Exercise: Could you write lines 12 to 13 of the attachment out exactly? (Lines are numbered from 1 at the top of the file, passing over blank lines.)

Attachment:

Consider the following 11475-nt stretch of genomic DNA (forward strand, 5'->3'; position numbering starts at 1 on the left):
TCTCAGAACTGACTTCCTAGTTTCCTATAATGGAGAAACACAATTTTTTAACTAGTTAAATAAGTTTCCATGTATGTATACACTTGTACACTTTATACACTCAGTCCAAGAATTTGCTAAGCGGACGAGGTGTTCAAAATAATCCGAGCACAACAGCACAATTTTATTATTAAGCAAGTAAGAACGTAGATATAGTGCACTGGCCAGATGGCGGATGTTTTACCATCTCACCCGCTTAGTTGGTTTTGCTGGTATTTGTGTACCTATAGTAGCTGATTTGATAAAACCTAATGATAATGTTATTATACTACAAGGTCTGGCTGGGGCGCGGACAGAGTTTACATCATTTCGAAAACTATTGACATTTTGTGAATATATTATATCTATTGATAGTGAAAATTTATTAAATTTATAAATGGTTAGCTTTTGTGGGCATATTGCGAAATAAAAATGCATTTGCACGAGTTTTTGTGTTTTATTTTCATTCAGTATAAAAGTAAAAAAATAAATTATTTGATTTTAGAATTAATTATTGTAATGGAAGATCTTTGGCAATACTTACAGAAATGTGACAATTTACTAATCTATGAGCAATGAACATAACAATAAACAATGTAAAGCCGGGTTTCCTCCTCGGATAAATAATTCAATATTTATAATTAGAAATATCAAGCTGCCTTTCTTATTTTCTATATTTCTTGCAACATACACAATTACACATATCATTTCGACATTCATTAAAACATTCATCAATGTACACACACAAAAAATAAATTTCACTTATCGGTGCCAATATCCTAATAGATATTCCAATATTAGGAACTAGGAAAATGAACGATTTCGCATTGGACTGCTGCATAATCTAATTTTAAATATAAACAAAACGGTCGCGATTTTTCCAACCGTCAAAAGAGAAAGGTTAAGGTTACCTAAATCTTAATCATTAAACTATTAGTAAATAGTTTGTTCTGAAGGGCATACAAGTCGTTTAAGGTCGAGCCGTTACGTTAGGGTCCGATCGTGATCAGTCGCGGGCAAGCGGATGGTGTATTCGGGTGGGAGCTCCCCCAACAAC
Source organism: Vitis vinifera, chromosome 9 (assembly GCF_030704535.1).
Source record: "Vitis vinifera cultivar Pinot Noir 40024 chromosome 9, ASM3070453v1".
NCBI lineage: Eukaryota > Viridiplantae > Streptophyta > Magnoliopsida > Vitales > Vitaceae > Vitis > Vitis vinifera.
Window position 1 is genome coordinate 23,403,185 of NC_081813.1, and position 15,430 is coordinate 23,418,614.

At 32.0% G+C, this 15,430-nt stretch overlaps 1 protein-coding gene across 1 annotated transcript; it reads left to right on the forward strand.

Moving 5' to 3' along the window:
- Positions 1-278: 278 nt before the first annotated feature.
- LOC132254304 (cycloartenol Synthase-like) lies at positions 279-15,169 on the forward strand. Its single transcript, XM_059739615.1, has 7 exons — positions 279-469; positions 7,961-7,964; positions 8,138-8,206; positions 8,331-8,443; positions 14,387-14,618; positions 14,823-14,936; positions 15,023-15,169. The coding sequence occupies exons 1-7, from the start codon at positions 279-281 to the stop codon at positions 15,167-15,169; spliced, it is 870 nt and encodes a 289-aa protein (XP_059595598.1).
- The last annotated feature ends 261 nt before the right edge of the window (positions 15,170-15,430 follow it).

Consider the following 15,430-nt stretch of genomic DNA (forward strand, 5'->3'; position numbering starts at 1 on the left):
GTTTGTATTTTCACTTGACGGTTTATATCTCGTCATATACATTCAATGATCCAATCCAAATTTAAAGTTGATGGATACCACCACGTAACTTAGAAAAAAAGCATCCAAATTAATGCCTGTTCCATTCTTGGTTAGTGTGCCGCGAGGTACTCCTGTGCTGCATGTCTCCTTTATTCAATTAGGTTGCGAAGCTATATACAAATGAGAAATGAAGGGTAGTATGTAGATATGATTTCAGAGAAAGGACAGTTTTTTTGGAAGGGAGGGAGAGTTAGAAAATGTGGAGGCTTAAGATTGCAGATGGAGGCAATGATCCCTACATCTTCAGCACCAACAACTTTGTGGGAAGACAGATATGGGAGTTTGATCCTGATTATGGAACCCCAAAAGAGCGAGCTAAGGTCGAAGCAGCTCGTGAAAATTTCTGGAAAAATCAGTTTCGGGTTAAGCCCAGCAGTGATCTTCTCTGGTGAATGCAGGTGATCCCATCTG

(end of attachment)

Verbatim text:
Consider the following 15,430-nt stretch of genomic DNA (forward strand, 5'->3'; position numbering starts at 1 on the left):
GTTTGTATTTTCACTTGACGGTTTATATCTCGTCATATACATTCAATGATCCAATCCAAATTTAAAGTTGATGGATACCACCACGTAACTTAGAAAAAAAGCATCCAAATTAATGCCTGTTCCATTCTTGGTTAGTGTGCCGCGAGGTACTCCTGTGCTGCATGTCTCCTTTATTCAATTAGGTTGCGAAGCTATATACAAATGAGAAATGAAGGGTAGTATGTAGATATGATTTCAGAGAAAGGACAGTTTTTTTGGAAGGGAGGGAGAGTTAGAAAATGTGGAGGCTTAAGATTGCAGATGGAGGCAATGATCCCTACATCTTCAGCACCAACAACTTTGTGGGAAGACAGATATGGGAGTTTGATCCTGATTATGGAACCCCAAAAGAGCGAGCTAAGGTCGAAGCAGCTCGTGAAAATTTCTGGAAAAATCAGTTTCGGGTTAAGCCCAGCAGTGATCTTCTCTGGTGAATGCAGGTGATCCCATCTG